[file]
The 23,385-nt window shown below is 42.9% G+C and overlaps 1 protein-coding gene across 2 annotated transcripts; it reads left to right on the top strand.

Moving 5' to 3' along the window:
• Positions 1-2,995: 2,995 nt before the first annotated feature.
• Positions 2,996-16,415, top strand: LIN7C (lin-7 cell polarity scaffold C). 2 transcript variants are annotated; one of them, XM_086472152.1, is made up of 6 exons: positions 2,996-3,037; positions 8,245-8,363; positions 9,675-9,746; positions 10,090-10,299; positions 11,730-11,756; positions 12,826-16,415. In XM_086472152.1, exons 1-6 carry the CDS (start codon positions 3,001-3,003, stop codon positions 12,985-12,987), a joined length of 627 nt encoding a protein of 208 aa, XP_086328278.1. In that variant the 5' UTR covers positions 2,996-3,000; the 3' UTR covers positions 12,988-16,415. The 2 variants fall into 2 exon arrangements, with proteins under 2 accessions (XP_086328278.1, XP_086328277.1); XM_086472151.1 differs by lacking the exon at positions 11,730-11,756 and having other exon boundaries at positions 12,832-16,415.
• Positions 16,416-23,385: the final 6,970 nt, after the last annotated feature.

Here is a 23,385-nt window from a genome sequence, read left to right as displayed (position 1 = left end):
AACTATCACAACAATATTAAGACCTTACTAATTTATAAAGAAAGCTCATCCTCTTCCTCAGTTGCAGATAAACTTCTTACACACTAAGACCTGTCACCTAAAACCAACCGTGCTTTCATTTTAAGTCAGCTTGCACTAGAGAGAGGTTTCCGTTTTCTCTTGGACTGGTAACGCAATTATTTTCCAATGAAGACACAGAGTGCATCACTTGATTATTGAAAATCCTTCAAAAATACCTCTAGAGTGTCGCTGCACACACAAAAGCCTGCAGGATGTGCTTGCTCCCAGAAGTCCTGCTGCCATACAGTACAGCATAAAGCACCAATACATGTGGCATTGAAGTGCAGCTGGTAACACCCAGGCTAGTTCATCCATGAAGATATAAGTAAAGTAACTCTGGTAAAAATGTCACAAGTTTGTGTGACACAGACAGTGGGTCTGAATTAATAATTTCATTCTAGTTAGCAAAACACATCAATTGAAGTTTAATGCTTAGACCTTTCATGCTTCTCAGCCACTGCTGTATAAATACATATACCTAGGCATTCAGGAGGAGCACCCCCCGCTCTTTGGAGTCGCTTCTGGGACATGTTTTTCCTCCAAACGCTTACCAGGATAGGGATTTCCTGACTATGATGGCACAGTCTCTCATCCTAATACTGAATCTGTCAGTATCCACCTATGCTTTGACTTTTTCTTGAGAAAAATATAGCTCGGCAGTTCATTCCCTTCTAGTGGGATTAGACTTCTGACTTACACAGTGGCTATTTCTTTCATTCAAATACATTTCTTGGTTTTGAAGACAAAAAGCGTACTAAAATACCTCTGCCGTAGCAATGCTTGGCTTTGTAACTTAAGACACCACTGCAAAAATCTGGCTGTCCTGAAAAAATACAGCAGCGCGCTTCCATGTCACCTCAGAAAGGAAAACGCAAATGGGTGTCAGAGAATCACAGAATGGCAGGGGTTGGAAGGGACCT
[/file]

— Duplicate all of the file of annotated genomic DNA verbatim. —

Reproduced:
The 23,385-nt window shown below is 42.9% G+C and overlaps 1 protein-coding gene across 2 annotated transcripts; it reads left to right on the top strand.

Moving 5' to 3' along the window:
• Positions 1-2,995: 2,995 nt before the first annotated feature.
• Positions 2,996-16,415, top strand: LIN7C (lin-7 cell polarity scaffold C). 2 transcript variants are annotated; one of them, XM_086472152.1, is made up of 6 exons: positions 2,996-3,037; positions 8,245-8,363; positions 9,675-9,746; positions 10,090-10,299; positions 11,730-11,756; positions 12,826-16,415. In XM_086472152.1, exons 1-6 carry the CDS (start codon positions 3,001-3,003, stop codon positions 12,985-12,987), a joined length of 627 nt encoding a protein of 208 aa, XP_086328278.1. In that variant the 5' UTR covers positions 2,996-3,000; the 3' UTR covers positions 12,988-16,415. The 2 variants fall into 2 exon arrangements, with proteins under 2 accessions (XP_086328278.1, XP_086328277.1); XM_086472151.1 differs by lacking the exon at positions 11,730-11,756 and having other exon boundaries at positions 12,832-16,415.
• Positions 16,416-23,385: the final 6,970 nt, after the last annotated feature.

Here is a 23,385-nt window from a genome sequence, read left to right as displayed (position 1 = left end):
AACTATCACAACAATATTAAGACCTTACTAATTTATAAAGAAAGCTCATCCTCTTCCTCAGTTGCAGATAAACTTCTTACACACTAAGACCTGTCACCTAAAACCAACCGTGCTTTCATTTTAAGTCAGCTTGCACTAGAGAGAGGTTTCCGTTTTCTCTTGGACTGGTAACGCAATTATTTTCCAATGAAGACACAGAGTGCATCACTTGATTATTGAAAATCCTTCAAAAATACCTCTAGAGTGTCGCTGCACACACAAAAGCCTGCAGGATGTGCTTGCTCCCAGAAGTCCTGCTGCCATACAGTACAGCATAAAGCACCAATACATGTGGCATTGAAGTGCAGCTGGTAACACCCAGGCTAGTTCATCCATGAAGATATAAGTAAAGTAACTCTGGTAAAAATGTCACAAGTTTGTGTGACACAGACAGTGGGTCTGAATTAATAATTTCATTCTAGTTAGCAAAACACATCAATTGAAGTTTAATGCTTAGACCTTTCATGCTTCTCAGCCACTGCTGTATAAATACATATACCTAGGCATTCAGGAGGAGCACCCCCCGCTCTTTGGAGTCGCTTCTGGGACATGTTTTTCCTCCAAACGCTTACCAGGATAGGGATTTCCTGACTATGATGGCACAGTCTCTCATCCTAATACTGAATCTGTCAGTATCCACCTATGCTTTGACTTTTTCTTGAGAAAAATATAGCTCGGCAGTTCATTCCCTTCTAGTGGGATTAGACTTCTGACTTACACAGTGGCTATTTCTTTCATTCAAATACATTTCTTGGTTTTGAAGACAAAAAGCGTACTAAAATACCTCTGCCGTAGCAATGCTTGGCTTTGTAACTTAAGACACCACTGCAAAAATCTGGCTGTCCTGAAAAAATACAGCAGCGCGCTTCCATGTCACCTCAGAAAGGAAAACGCAAATGGGTGTCAGAGAATCACAGAATGGCAGGGGTTGGAAGGGACCT